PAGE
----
As I walked through nature surrounded by mountains, I was careless, not paying attention to the dangers that were present, like snakes, and other potential dangers. My brother cautioned me to be more careful. Now, as I consider his cautions, I wonder if I had not in fact surrendered to nature, and for that moment was trusting of my instincts. Was I in touch with my Feminine, while my brother did not let down his guard, but was watchful for both of us, resisted the connection?
“The Feminine teaches us experience is our way back home, the psyche bridge that spans rational and intuitive waters. To embrace the Feminine is to embrace paradox. Paradox preserves mystery, and mystery inspires belief (p. 53).”
Tempest is saying that there is a part of the human psyche that wants to believe in all things possible, so long as they are good things. We use myth and mystery to demonstrate the moral of stories that helps us to get in touch with the Feminine Self, in order to bridge the gap between that characteristic expression which resides within us, and which resists certain expressions of Self. We bridge the gap between the Masculine and the Feminine, and find ways for the expression of gentleness, kindness, giving to manifest, to cross the bridge of the paradox so that we can be fully expressive of our Self. We need the “power of the Bear,” so that we can believe in the mysteries of nature and God, and thereby believe in the goodness of our Self.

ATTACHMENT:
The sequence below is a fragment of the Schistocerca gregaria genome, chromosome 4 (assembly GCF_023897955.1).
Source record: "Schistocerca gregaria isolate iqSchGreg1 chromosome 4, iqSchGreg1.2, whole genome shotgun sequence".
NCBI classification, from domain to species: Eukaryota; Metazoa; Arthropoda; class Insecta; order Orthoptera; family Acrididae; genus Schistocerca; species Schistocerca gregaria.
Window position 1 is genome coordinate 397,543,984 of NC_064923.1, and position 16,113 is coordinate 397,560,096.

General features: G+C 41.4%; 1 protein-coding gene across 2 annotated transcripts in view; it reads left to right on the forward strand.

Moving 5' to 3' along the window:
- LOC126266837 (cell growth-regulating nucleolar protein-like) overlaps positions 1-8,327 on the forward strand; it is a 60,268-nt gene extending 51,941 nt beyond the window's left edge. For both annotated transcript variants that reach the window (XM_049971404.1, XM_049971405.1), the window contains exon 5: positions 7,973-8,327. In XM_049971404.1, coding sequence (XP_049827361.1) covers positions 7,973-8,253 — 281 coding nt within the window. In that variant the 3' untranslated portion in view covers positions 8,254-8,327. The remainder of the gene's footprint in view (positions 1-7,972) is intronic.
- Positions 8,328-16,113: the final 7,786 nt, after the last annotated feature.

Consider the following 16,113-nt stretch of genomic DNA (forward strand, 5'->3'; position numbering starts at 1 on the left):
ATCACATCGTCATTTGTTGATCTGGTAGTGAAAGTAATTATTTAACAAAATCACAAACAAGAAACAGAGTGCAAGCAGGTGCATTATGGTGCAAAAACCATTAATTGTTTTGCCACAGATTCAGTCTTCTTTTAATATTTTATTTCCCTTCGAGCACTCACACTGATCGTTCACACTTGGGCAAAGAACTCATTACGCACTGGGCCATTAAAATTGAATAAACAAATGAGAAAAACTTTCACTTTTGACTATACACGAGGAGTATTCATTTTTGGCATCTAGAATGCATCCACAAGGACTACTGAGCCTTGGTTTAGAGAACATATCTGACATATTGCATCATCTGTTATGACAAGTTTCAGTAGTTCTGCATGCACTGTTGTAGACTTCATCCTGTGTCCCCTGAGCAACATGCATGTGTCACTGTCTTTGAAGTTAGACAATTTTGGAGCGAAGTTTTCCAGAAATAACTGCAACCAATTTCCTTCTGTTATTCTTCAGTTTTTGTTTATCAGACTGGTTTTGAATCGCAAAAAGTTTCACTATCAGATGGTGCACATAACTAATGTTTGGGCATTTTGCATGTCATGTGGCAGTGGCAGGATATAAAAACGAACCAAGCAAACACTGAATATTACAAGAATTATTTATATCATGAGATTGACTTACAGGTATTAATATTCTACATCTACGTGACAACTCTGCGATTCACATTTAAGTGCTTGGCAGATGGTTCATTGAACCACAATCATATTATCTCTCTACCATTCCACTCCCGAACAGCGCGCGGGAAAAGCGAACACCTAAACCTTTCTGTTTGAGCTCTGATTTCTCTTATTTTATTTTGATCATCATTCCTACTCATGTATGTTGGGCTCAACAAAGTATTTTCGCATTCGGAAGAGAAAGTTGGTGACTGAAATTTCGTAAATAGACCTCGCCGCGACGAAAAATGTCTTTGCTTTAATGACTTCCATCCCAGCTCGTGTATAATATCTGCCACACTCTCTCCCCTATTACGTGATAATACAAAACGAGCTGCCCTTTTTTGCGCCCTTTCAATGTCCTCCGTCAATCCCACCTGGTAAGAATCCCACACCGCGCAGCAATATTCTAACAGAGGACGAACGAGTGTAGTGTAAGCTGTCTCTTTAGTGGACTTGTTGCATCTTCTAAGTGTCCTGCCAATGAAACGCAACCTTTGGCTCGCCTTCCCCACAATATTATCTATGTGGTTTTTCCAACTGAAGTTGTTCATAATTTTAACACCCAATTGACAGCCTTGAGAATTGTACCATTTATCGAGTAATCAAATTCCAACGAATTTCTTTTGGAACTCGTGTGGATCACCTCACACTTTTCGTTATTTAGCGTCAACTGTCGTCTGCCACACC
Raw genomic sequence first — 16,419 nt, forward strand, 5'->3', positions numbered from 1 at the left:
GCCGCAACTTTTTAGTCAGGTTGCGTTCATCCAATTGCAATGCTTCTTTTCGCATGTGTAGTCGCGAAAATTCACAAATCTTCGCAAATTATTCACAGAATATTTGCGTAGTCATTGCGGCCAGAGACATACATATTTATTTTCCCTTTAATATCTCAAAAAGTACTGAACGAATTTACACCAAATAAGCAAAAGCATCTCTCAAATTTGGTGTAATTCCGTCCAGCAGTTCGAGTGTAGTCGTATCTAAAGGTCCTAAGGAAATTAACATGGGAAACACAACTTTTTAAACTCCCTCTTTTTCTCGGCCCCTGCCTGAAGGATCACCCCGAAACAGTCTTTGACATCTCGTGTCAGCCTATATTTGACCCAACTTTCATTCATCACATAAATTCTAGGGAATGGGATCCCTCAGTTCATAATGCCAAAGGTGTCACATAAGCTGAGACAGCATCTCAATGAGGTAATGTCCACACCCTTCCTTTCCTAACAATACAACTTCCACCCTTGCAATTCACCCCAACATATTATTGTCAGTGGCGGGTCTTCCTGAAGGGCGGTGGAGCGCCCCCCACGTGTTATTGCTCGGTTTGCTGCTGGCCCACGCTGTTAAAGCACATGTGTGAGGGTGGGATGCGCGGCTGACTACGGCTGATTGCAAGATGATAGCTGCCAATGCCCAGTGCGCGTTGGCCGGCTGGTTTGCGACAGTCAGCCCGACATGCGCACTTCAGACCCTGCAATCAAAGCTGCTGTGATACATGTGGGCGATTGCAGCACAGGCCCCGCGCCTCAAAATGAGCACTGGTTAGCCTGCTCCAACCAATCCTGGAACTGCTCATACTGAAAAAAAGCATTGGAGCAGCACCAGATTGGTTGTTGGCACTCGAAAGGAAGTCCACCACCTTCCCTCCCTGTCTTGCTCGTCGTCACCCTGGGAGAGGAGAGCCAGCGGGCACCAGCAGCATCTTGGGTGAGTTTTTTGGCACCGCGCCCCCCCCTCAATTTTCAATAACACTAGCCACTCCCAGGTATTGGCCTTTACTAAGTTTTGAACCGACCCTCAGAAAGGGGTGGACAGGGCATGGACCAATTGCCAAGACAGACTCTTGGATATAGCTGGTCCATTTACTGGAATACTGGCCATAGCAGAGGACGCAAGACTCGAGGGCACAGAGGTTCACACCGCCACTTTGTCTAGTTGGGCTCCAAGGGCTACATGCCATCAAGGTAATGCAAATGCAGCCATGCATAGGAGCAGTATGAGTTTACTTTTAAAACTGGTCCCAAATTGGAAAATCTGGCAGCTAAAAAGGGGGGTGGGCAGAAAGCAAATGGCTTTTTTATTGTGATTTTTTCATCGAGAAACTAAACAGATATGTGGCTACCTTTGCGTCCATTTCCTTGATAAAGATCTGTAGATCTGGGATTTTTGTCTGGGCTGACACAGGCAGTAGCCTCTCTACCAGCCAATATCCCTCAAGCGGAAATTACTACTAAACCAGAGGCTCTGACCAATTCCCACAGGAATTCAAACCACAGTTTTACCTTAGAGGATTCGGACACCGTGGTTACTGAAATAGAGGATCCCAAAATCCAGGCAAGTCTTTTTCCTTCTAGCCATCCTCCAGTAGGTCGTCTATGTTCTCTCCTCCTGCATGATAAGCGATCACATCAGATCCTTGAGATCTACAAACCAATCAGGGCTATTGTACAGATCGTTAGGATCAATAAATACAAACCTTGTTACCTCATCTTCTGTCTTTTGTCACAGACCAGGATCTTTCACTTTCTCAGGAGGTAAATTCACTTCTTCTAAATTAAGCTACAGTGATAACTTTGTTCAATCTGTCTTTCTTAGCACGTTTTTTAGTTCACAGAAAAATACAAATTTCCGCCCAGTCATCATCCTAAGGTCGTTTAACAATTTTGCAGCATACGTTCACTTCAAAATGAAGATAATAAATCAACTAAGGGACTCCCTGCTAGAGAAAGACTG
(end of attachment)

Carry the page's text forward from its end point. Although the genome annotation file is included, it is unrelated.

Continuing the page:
We are strong in the face of diversity and challenge, we draw that strength from the world around us, from nature, that is stronger than us and is a force that man alone, without the tools of technology or the fire of destruction, would not otherwise be able to conquer.
Perhaps my brother will choose a different landscape, a different path to his own illumination. It is, after, an individual experience, even though we may not walk alone. I hope that my brother will invite me, as I did him, on the nature walk that leads to his own illumination of all the mysteries that we hold in our minds and hearts, the freeing of the soul from the body, and the warmth of the collective knowledge.
I will forever view nature with a new perspective. My walk with brother provided volumes of thought that I will contemplate as I move forward in my life. It is revealing…